Call the White House at:
202-456-1414 or 202-456-1111

Fax them at: 202-456-2461

Tell them NO to more corporate welfare for the nuclear industry.
You might ask them why they're so lenient with welfare for the rich
and cozy up to corporate crime while loving the death penalty
for average citizens that aren't rich.

Nuke Plant Tax Break Criticized


WASHINGTON (AP) -- The Bush administration wants to change the tax code to make sure all owners of nuclear power plants can write off the cost of decommissioning.

Utilities that have rates set by government agencies already can deduct the money they must set aside in special funds for decommissioning, typically hundreds of millions of dollars. The tax break is not automatically transferred, however, when a plant is bought by a company without regulated rates.

In those cases, the Internal Revenue Service must approve a tax break. The IRS has done that routinely since a flurry of nuclear plant sales began two years ago. Even so, opponents who don't want to see the tax break written into law contend it will do nothing but guarantee more revenue for plant owners.

``This won't produce a single more megawatt of electricity to meet summer reliability needs,'' said Howard Learner of the Chicago-based Environmental Law and Policy Center. ``All it will do is transfer hundreds of millions of dollars from consumers' wallets to nuclear plant owners'.''

Supporters say it makes no sense for a tax break already in place for a plant not to be automatically transferred to a new owner.

``There's absolutely no reason for any distinction to be made here,'' said David Brown, lobbyist for Chicago-based Exelon Corp., the largest private nuclear operator in the United States.

The issue is growing in importance because more nuclear power plants are likely to be sold as electricity is increasingly deregulated across the country. New Orleans-based Entergy Corp., for example, has said it plans to spend up to $1.5 billion to acquire as many as a dozen plants in the next five years.

Like private companies, most ``public'' utilities are owned by investors. The difference is they are obligated to provide power to everyone in their service areas. In exchange for their monopoly status, their rates and earnings are regulated by states.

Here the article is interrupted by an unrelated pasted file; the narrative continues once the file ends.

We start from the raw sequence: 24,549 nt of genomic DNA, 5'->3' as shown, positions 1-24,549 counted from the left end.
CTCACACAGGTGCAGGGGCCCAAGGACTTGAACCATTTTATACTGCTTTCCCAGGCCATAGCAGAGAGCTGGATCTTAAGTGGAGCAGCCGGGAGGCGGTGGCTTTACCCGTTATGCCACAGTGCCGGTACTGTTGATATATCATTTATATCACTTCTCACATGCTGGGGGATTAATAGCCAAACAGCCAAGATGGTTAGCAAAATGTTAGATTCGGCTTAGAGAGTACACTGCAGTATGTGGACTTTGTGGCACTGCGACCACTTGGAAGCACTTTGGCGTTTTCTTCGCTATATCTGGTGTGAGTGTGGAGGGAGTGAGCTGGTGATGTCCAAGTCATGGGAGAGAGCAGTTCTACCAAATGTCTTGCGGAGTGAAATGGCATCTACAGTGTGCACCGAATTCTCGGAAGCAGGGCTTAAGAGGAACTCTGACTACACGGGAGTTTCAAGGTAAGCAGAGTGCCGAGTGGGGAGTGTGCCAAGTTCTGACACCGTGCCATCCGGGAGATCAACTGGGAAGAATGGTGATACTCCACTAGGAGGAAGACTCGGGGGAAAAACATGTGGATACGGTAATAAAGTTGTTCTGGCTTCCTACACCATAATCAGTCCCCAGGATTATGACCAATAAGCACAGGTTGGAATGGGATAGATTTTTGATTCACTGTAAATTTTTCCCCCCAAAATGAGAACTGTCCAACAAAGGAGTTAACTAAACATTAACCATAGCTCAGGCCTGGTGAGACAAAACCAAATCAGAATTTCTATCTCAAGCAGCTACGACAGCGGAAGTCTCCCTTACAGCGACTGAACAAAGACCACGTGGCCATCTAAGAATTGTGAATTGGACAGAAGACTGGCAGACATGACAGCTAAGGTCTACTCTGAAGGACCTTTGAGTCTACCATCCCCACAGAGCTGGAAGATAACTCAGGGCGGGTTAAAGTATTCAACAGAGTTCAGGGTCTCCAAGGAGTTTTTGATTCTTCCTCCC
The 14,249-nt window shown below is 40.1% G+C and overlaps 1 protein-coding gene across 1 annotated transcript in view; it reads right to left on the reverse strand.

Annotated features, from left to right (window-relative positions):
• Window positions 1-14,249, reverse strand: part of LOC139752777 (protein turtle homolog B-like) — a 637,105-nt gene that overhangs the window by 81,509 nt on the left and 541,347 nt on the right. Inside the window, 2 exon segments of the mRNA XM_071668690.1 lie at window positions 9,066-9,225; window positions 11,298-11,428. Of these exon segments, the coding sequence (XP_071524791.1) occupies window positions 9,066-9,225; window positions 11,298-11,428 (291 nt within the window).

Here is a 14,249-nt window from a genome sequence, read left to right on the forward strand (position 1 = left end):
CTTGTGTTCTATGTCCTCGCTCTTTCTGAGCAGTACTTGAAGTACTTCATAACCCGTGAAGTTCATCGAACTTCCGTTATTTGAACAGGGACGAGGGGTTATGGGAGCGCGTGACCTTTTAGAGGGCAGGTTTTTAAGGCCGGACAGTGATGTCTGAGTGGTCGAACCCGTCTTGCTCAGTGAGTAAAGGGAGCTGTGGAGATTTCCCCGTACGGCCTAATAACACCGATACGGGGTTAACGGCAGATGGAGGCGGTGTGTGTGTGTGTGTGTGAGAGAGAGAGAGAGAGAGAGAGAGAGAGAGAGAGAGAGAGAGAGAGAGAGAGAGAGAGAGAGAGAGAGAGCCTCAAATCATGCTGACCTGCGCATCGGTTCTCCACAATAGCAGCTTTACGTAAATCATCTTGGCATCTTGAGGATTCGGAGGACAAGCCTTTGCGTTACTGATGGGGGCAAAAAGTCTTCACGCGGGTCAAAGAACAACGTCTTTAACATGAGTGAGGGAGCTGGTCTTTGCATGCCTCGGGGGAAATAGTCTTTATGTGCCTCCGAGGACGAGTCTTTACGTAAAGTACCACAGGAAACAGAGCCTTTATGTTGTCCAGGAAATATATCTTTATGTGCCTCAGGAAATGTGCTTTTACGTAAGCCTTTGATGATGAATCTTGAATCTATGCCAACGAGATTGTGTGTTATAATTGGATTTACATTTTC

The tax break was vetoed in 1999 by President Clinton but was revived by the Bush administration and approved last week as part of the House energy bill. It faces an uncertain future in the Senate, which will consider its own energy package this fall.

Now, when nuclear power plants are sold from rate-regulated to nonregulated owners, the decommissioning money doesn't retain the ``qualified'' tax status and thus are no longer tax deductible.

The new owners still are required by the Nuclear Regulatory Commission to maintain the funds to ensure that money is on hand to close and clean the plants safely after they stop generating power.

Electric companies, which contributed more than $18.5 million to Democratic and Republican candidates and parties in the 1999-2000 election cycle, say it's a case of tax law not keeping up with changes in the electricity marketplace.

Since Entergy bought the Pilgrim Nuclear Power Station in Plymouth, Mass., from Boston Edison Co. in July 1999, eight nuclear reactors have been sold from rate-regulated to nonregulated owners.

The biggest deal was closed four months ago, when Richmond, Va.-based Dominion Resources Inc. bought the Millstone nuclear power complex in Waterford, Conn., for $1.3 billion.

A change in the law, said Ron Clements, a power industry lobbyist, would help facilitate deals that might otherwise fall through, keeping nuclear plants online to churn out much-needed electricity for homes and businesses.

In cases where deals go through anyway, customers will end up paying more for power, he said.

``Rates will go up,'' said Clements, of the Edison Electric Institute, the main trade association of private power companies.

Critics say it's wrong to give a tax break to corporations that want to maximize their profits and thus could bear the costs of decommissioning.

``Fair is fair,'' Learner said. ``It's part of the cost of doing business.''

The congressional Joint Committee on Taxation has estimated that the change, and other tax changes related to nuclear decommissioning, would cost the federal government $1.93 billion in revenue from 2002-2011.

On the Net: Nuclear Regulatory Commission:

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